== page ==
Thank you to my examiners, Siân AdiseshiahJoyce Canaan and Ana Cecilia Dinerstein, and to the viva Chair, Alec Shepley. Most of all, thank you to my colleague, friend and supervisor, Mike Neary.

I’ll write more soon about doing a ‘PhD by Published Work’.


This commentary provides an overview of a body of work that was published between 2009 and 2015. It summarises the significance of the contribution of that work and establishes its coherence both chronologically and thematically.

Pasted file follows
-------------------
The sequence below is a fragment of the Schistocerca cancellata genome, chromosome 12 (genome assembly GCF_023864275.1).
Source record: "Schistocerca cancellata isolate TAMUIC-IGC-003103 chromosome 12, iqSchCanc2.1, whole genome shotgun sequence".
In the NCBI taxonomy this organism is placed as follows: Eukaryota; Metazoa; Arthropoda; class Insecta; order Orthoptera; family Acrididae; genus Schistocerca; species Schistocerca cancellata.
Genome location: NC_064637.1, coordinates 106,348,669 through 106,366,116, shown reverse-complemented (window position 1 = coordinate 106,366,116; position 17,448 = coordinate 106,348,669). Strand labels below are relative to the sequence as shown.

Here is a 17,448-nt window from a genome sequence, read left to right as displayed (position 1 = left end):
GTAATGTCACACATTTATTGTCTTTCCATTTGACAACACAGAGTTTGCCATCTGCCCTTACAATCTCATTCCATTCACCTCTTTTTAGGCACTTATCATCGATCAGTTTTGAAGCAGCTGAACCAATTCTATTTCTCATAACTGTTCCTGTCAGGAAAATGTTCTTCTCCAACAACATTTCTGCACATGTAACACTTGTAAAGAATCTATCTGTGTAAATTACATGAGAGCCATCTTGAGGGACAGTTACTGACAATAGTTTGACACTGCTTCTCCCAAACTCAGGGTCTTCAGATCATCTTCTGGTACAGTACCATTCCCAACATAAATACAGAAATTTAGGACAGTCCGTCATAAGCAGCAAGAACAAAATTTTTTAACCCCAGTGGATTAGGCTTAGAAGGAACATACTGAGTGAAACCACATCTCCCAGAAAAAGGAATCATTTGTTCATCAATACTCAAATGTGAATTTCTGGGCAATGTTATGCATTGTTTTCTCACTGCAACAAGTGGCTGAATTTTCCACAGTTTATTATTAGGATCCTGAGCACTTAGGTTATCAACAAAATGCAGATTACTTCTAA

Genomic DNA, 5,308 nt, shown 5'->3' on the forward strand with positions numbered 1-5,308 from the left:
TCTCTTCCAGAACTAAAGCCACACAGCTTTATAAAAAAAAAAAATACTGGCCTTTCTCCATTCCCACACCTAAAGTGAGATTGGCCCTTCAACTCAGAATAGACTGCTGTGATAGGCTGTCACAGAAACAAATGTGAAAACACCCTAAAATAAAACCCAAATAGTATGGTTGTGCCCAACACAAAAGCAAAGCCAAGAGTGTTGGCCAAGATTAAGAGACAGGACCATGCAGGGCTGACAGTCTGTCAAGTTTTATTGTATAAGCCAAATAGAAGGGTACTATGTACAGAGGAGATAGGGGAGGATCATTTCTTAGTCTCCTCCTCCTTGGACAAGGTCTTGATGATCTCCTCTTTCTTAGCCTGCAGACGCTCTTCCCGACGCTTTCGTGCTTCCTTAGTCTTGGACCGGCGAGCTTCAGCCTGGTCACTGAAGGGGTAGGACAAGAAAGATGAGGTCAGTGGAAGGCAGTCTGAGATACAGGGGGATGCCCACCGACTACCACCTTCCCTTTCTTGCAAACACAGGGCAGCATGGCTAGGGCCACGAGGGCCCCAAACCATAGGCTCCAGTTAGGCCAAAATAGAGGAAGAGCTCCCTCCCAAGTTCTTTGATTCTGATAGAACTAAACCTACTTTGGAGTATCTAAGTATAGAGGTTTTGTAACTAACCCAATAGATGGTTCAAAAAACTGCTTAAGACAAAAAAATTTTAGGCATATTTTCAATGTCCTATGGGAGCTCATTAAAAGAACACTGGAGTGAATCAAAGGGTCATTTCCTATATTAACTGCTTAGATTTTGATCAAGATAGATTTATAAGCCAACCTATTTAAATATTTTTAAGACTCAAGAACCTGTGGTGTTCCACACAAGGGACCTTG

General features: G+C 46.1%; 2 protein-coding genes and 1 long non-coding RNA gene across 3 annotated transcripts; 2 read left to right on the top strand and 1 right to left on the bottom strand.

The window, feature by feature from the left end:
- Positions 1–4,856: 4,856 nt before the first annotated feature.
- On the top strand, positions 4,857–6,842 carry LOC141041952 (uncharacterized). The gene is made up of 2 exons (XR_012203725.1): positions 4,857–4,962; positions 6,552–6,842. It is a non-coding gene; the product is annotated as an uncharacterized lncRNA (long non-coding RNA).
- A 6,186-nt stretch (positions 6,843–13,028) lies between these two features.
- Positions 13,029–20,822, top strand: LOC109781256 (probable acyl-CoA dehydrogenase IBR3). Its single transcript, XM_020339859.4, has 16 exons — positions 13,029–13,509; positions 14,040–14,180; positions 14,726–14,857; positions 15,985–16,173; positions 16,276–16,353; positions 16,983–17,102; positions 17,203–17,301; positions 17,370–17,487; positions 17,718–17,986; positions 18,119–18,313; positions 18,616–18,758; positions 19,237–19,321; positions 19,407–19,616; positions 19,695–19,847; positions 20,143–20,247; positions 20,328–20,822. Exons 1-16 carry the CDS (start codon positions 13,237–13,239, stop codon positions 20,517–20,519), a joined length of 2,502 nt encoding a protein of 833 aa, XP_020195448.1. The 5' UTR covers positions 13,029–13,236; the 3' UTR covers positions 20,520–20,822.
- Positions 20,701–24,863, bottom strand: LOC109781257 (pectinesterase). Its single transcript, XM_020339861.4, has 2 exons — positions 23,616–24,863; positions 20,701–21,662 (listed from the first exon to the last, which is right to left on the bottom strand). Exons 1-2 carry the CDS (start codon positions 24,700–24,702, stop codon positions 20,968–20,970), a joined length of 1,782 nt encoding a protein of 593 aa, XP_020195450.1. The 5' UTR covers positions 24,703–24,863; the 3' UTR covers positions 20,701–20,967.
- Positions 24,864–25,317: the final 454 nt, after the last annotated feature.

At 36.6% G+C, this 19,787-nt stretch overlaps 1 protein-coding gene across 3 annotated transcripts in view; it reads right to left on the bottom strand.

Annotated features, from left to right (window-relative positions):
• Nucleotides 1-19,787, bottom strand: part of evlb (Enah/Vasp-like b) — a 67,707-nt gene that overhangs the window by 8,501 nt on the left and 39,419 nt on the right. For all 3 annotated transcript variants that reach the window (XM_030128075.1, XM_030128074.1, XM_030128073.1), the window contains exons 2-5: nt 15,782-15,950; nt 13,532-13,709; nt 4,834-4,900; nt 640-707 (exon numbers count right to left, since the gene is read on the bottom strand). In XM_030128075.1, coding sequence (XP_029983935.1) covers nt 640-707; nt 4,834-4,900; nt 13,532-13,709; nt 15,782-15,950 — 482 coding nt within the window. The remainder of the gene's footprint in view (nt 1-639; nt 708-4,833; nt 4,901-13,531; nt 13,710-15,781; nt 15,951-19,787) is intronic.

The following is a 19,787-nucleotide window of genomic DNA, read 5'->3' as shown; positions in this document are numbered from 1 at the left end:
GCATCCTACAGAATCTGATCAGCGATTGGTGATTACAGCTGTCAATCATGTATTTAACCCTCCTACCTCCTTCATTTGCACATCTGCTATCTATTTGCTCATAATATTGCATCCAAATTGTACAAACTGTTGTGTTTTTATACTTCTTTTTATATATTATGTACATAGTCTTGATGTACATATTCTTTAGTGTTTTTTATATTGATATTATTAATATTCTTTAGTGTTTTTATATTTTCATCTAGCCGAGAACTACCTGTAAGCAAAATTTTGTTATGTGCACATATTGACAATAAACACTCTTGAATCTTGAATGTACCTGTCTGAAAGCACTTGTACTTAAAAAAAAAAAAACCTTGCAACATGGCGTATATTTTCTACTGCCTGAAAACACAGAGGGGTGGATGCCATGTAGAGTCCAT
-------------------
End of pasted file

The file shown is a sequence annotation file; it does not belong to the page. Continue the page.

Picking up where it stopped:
The work submitted for examination consists of ten items, with the key sole-authored components comprising a book chapter (Winn, 2012) and four peer-reviewed journal articles (Winn, 2013; 2014; 2015a; 2015b). Other, joint-authored work is intended to be supplementary and to provide further evidence of the two persistent themes of inquiry which my work has been concerned with over the last six years: the role and character of labour and property in higher education, or rather, ‘academic labour’ and the ‘academic commons’. Six of the ten publications discuss these themes through a critique of the role of technology in higher education, in particular the way networked technology forms the practical, ideological and legal premise for the idea and forms of ‘openness’ in higher education. Throughout my work, I treat ‘technology’ as a reified and fetishized concept which masks the more fundamental categories of labour, value and the commodity-form that are concealed in the idea and form of the ‘public university’. I start from the observation that advocates of ‘open education’ tend to envision an alternative form of higher education that is based on a novel form of academic commons but neglect to go further and critically consider the underlying form of academic labour. As such, the product is set free but not the producer. In response, through my publications I develop the theoretical basis for an alternative social and institutional form of co-operative higher education; one in which openness is constituted through a categorial critique aimed at the existing commodity-form of knowledge production.